STATEMENT: Community Voices Heard Responds to Poughkeepsie Common Council Budget
Updated: Jan 9
FOR IMMEDIATE RELEASE
Contact: Eli Berkowitz, Hudson Valley Lead Organizer, Community Voices Heard, 845-541-1122
COMMUNITY VOICES HEARD RESPONDS TO POUGHKEEPSIE COMMON COUNCIL BUDGET
December 19, 2022 (POUGHKEEPSIE, NY) – Community Voices Heard (CVH) commends the Poughkeepsie Common Council for passing a budget that funds legal support for tenants in housing court. We are also glad the Council has committed to funding a rental vacancy study with additional revenue from a Community Development Block Grant in the new year. While this budget does not do as much to protect Poughkeepsie’s tenants as it could, it’s a step in the right direction.
Sixty-five percent of Poughkeepsie’s residents are renters, and one in three renters spend more than half their income on rent. Rents have been increasing at rates that far outpace growth in income and earnings. We’re glad to see the Common Council’s plan to fund a study on the vacancy rate in rental properties that would be eligible for rent stabilization under New York State’s Emergency Tenant Protection Act (ETPA). Rent stabilization is one important way to protect tenants from outrageous rent hikes. We also know the importance of legal support for tenants in housing court; the vast majority of tenants we meet at Poughkeepsie’s housing court are not able to access legal representation. Legal support can help tip the balance of power that is overwhelmingly skewed toward landlords who use evictions as a harassment tactic. In New York City, for example, eviction filings declined by about 30 percent after the City implemented a Right to Counsel.
CVH members previously demanded that the City of Poughkeepsie put $5 million towards a rental assistance fund to prevent evictions by covering rent arrears and providing assistance to those with increased housing costs. On this front, we are disappointed that our demands were not met. We appreciated Council Chair Natasha Brown’s comments expressing the Council’s intent to consider contingency funding for rental assistance; given skyrocketing rents, it’s time to move from comments to action. We look forward to working with the Council in 2023 to ensure struggling tenants have access to rent relief.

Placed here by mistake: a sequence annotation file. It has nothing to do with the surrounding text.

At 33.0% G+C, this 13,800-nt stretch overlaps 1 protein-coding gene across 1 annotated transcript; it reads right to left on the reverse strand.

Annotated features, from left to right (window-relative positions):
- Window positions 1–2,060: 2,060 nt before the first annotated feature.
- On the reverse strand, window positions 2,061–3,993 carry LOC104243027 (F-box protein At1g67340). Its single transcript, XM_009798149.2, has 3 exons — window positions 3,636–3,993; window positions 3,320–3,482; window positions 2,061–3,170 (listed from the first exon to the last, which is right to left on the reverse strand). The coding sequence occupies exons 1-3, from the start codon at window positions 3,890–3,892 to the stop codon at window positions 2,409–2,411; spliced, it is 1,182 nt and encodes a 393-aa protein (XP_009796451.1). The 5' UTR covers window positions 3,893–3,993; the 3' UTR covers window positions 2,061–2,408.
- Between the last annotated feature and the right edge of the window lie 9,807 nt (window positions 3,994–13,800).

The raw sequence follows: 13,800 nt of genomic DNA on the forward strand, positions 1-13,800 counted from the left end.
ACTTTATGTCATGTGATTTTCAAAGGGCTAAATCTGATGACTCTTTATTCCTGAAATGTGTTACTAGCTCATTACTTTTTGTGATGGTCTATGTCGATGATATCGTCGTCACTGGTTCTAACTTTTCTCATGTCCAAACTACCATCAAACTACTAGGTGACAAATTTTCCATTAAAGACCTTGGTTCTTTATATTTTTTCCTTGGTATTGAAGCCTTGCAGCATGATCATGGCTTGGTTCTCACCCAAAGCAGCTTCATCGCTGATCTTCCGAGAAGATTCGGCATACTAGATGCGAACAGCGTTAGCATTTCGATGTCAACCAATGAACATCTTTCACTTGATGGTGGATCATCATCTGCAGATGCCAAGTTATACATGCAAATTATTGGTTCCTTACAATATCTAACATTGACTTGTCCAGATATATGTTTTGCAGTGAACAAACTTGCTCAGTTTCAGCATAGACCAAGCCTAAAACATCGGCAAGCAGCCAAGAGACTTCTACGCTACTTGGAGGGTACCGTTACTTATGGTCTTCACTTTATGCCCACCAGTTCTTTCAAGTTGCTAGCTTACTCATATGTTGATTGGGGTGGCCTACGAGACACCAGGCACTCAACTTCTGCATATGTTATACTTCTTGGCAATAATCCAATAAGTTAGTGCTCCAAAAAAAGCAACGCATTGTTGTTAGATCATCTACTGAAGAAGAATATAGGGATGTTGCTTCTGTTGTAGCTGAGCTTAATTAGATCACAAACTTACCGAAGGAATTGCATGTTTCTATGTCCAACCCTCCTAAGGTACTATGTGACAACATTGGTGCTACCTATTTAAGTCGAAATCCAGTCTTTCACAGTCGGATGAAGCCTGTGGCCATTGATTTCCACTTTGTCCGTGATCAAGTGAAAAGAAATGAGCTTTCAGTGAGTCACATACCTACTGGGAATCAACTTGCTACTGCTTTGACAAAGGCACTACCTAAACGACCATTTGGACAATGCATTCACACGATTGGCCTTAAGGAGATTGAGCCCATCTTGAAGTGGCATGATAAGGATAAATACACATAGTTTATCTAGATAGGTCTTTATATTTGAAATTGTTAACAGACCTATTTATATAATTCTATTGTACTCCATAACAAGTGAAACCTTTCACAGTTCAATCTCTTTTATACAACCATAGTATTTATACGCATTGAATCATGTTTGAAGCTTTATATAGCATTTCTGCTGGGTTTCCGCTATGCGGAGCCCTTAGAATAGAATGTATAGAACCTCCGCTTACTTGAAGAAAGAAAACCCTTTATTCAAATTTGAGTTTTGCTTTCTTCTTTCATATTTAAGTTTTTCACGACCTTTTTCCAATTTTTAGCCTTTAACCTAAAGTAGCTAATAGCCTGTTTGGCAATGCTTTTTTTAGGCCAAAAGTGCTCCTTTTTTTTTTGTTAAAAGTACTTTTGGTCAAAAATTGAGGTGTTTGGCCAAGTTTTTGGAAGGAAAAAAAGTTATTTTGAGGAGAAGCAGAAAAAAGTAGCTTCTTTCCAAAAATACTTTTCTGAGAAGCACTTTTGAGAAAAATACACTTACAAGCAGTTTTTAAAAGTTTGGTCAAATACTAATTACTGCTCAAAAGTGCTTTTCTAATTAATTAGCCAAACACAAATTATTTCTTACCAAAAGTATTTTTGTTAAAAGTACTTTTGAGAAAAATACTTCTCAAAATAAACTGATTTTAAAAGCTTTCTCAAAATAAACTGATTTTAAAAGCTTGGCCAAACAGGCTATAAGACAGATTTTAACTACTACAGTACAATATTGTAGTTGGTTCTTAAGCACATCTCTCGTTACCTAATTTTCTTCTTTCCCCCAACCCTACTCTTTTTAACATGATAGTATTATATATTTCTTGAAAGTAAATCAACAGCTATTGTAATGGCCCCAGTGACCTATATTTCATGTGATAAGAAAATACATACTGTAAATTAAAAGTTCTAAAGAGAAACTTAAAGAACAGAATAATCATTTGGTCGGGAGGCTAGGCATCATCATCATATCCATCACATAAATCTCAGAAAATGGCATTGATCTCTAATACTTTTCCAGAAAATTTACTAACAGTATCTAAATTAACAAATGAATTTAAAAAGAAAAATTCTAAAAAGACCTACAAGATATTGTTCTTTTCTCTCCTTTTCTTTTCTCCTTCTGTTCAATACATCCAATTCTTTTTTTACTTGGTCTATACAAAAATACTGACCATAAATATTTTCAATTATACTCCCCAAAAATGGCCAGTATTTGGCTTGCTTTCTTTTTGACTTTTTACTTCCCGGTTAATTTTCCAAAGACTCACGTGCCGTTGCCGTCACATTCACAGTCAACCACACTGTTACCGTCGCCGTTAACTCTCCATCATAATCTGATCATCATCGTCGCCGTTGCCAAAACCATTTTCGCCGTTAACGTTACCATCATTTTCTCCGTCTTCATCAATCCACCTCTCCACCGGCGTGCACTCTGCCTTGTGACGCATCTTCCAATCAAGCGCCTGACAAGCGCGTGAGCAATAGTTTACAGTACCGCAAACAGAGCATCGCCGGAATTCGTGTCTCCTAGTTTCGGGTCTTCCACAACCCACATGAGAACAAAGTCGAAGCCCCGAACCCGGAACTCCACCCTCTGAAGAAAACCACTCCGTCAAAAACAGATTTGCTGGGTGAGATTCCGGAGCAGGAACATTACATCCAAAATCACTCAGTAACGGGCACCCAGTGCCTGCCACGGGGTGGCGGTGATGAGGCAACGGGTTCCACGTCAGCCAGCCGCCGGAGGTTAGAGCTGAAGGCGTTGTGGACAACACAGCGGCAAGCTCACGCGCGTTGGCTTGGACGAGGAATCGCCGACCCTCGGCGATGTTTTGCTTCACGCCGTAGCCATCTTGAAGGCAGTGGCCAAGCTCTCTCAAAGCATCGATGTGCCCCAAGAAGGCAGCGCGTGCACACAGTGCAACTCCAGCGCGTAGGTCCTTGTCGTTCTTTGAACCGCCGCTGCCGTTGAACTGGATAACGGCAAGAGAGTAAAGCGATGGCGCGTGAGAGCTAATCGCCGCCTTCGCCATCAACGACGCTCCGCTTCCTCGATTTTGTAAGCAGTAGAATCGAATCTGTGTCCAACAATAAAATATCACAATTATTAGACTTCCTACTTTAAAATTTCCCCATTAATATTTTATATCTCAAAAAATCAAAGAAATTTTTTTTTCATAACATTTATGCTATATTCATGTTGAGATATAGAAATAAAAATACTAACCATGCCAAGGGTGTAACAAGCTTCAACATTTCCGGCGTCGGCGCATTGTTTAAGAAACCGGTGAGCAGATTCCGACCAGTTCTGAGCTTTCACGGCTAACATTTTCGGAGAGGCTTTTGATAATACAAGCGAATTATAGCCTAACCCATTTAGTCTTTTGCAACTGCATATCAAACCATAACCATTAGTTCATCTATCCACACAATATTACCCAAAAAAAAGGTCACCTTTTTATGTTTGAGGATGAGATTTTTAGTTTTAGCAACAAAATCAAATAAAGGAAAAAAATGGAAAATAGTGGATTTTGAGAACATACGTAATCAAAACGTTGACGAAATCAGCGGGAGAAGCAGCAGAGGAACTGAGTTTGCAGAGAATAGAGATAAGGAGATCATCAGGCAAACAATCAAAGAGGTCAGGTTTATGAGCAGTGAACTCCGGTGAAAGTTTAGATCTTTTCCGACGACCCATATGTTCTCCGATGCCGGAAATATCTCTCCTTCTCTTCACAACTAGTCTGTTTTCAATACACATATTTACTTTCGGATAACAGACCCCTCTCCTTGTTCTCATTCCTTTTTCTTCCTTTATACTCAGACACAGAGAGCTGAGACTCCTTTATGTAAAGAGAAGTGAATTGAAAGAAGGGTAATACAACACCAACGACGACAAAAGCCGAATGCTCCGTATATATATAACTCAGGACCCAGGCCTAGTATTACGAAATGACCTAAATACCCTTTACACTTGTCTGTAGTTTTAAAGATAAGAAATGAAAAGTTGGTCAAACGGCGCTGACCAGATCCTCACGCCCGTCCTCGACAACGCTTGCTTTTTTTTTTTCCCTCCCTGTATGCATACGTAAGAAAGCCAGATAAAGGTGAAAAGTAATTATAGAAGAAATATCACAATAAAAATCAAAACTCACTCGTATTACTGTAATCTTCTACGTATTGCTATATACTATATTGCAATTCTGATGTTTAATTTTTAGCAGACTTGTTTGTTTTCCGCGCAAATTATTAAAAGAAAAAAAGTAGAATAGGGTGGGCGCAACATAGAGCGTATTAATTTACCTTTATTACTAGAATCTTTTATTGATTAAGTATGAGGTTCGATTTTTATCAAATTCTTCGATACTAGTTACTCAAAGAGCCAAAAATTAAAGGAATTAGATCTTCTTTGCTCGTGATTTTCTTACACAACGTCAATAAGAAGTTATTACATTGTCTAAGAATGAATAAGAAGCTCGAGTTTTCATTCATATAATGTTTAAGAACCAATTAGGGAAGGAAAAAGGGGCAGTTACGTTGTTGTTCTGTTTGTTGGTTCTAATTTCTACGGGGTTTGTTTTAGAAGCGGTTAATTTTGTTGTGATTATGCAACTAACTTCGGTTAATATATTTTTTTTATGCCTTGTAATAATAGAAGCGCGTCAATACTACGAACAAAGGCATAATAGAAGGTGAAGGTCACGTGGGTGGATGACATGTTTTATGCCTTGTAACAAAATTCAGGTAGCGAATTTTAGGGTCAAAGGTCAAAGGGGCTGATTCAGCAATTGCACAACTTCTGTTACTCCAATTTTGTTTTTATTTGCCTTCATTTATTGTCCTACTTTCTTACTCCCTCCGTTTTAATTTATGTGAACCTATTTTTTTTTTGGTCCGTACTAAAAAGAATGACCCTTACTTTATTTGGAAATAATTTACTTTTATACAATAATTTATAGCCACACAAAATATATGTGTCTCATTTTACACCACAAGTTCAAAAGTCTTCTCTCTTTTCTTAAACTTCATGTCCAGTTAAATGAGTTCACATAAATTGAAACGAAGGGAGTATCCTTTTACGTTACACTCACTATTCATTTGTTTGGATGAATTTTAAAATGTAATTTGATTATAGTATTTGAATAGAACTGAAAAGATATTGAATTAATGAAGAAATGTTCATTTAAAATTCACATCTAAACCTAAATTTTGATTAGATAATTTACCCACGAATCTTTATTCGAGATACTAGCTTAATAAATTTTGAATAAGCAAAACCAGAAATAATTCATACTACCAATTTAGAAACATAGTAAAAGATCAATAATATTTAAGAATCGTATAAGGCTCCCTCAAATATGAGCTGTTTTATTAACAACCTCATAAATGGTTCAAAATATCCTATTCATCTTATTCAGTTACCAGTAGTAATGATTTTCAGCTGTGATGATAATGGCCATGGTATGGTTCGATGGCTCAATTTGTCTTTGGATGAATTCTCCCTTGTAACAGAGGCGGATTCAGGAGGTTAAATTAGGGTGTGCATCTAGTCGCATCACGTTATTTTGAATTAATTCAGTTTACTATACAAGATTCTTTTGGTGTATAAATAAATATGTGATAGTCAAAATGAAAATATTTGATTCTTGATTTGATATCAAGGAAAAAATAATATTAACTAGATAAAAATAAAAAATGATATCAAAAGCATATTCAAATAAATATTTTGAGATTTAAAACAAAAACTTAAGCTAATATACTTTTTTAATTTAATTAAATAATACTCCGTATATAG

We are glad the Common Council’s budget does more than the Mayor’s proposed budget, which did nothing to address our housing crisis. We urge the Mayor to do the right thing for Poughkeepsie’s tenants and pass the budget with the Common Council’s amendments as soon as possible.
“I am happy that the Council has shown they are willing to extend a hand to our community and lower the stress level for tenants like me by funding a vacancy study and legal support for tenants in the budget. Now, tenants like us feel like we have some support from our city council in dealing with out-of-control rents and unaccountable landlords. However, it is not enough just to pass this budget; I call on the Mayor and Council to make sure they put these solutions–and others–into action. Most importantly, the Council and Mayor should commit to meeting regularly with tenants going forward because we’re the ones who know best what’s needed to fix Poughkeepsie’s housing crisis,” said CVH Poughkeepsie Member Linda Bartee.
CVH members look forward to working with Council Members to ensure a timely and effective vacancy study and to generate additional solutions that meet the needs of Poughkeepsie tenants.